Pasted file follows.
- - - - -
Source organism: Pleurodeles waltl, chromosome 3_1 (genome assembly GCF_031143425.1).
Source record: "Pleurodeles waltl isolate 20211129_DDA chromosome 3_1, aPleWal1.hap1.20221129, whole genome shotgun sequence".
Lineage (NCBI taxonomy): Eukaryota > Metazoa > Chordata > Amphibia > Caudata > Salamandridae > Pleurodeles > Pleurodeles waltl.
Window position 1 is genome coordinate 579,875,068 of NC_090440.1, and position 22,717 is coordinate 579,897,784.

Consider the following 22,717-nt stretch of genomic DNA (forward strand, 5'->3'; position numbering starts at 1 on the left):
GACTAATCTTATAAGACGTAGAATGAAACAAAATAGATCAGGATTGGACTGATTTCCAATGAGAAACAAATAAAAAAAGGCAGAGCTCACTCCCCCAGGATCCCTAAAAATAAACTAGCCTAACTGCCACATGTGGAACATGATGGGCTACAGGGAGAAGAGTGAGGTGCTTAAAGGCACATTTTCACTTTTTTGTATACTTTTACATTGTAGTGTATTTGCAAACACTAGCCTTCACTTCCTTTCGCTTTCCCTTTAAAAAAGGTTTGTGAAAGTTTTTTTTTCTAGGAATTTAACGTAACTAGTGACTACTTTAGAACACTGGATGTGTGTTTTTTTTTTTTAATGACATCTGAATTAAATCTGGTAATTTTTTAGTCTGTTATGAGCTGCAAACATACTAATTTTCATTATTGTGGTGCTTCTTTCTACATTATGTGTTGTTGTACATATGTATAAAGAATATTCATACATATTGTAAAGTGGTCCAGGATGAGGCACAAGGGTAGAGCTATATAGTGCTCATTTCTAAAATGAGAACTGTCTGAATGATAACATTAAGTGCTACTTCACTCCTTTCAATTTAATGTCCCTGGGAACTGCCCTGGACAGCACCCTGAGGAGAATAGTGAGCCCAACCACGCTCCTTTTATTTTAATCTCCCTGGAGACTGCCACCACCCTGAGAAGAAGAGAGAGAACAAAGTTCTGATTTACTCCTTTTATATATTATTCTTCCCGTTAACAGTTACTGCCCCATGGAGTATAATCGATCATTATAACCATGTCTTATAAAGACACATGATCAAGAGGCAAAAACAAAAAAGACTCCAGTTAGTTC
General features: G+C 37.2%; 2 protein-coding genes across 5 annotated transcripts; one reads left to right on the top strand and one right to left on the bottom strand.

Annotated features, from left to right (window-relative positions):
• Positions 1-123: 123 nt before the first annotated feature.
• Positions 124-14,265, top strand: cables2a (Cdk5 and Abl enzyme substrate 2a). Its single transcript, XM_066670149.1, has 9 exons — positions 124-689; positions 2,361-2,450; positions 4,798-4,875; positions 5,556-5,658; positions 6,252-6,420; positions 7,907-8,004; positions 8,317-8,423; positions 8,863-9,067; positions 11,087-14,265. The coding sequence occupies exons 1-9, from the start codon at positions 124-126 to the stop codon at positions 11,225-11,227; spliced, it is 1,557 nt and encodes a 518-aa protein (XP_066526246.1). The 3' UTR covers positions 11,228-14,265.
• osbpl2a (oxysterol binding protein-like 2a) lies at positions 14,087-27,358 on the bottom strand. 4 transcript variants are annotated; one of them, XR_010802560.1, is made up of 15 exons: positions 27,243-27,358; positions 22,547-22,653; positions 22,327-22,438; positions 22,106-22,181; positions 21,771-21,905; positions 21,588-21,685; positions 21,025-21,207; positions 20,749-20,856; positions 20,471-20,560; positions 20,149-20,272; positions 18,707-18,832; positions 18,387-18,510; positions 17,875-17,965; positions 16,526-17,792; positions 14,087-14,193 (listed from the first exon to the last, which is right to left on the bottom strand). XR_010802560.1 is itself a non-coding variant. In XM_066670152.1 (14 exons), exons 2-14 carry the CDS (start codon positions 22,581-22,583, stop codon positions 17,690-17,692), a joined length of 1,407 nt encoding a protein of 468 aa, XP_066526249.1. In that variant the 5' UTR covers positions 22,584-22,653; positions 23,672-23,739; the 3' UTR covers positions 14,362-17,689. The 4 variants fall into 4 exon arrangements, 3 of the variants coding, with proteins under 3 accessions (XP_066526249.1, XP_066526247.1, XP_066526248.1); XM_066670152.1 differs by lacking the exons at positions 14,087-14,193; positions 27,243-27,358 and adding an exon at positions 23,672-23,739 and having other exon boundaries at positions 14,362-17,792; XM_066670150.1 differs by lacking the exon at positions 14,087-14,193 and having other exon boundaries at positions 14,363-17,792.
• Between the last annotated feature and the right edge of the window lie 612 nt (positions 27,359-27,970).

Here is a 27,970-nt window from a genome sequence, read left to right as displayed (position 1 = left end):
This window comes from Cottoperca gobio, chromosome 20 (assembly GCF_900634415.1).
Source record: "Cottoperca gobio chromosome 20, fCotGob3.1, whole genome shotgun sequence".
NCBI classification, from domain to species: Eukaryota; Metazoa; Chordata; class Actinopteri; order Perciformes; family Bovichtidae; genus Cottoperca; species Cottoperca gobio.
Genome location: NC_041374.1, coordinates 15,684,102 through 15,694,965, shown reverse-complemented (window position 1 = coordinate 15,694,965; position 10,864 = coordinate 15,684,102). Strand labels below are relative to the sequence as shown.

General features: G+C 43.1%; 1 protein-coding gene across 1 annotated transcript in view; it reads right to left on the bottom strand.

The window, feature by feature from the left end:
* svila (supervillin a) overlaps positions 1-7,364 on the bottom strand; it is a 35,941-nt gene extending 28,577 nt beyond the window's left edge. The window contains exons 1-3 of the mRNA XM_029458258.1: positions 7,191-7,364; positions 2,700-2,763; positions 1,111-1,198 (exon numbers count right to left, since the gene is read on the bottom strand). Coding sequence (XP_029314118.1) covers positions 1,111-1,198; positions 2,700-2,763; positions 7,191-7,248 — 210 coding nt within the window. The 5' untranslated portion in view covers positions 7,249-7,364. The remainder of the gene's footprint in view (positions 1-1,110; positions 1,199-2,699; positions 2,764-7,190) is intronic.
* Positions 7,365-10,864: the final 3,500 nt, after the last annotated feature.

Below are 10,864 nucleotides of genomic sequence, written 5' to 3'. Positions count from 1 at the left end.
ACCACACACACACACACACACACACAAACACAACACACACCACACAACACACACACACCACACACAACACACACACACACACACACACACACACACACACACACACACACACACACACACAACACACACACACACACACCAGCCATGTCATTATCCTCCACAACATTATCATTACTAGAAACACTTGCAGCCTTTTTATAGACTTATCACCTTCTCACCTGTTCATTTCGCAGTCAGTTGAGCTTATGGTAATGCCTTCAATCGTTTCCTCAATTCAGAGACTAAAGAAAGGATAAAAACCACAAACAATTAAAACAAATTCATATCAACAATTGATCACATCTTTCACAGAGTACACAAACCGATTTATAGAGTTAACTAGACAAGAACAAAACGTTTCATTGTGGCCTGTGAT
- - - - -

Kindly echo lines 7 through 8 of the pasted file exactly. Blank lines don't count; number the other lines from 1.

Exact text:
General features: G+C 37.2%; 2 protein-coding genes across 5 annotated transcripts; one reads left to right on the top strand and one right to left on the bottom strand.

Annotated features, from left to right (window-relative positions):